‘I was told “even if you’re the queen of the Netherlands, no means no”‘ Seven years ago, Beena Arunraj said goodbye to her dental practice and, with her husband Eddie, who works for Philips, upped sticks and moved from India to Eindhoven. Beena has been shocked by home births and sales staff in Ikea, but says she would like to meet Menno Snel and talk to him about the 30% ruling. How did you end up in the Netherlands? It was by a very normal route: my husband was with Philips, so he moved here for work eight years ago. I had never moved to another country before, but when you’re living in India a different state is almost a foreign country. We have a different language for every state, so it teaches you what it means to move to a new culture. How do you describe yourself - an expat, lovepat, immigrant, international etc ? I wouldn’t call myself an expat, because technically my husband is the expat; I would call myself an international. And I would call myself an international even if I was in India, because when you read a lot, and when you...  More >

Universities partly blamed for downturn in Dutch as a language degree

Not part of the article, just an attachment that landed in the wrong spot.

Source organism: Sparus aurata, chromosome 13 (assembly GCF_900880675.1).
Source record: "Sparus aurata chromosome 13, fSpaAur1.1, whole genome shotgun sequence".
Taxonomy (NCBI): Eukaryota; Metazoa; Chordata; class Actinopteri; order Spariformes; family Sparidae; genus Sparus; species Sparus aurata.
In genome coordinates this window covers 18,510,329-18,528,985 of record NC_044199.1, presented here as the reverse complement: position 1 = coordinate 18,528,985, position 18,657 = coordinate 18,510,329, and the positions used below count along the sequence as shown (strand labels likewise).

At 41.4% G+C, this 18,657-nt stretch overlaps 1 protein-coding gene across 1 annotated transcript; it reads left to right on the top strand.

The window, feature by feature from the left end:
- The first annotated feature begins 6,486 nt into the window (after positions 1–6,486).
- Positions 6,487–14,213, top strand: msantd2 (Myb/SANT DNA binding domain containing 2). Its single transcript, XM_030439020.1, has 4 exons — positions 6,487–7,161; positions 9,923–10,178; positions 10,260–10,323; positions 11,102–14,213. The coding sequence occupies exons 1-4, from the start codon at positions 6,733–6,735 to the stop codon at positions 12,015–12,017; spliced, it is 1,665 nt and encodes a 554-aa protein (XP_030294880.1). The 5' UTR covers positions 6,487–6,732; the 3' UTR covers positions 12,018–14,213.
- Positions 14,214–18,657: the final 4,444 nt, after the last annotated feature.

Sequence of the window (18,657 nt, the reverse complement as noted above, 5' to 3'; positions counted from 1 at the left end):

Universities partly blamed for downturn in Dutch as a language degree Dutch is no longer a popular choice for prospective students but universities are partly to blame, says Lotte Jensen, professor of Dutch cultural and literary history at Radboud University in Nijmegen. In recent weeks newspapers have been reporting on the alarming decline in the number of young people opting to study Dutch at university level. It is a worrying development which, if the trend continues, could land Dutch in the department of minority foreign languages. There are several reasons why this should not be allowed this to happen. Not only do we need academically trained Dutch language and culture graduates to teach at secondary schools, we also need specialists to conduct research into the Dutch cultural heritage. Johan Koppenol, professor of Dutch literature (1100 to 1800) at the VU University in Amsterdam, rightly said that a profound knowledge of the Dutch language, culture and history has never been more relevant: all current public debates are about language and culture...  More >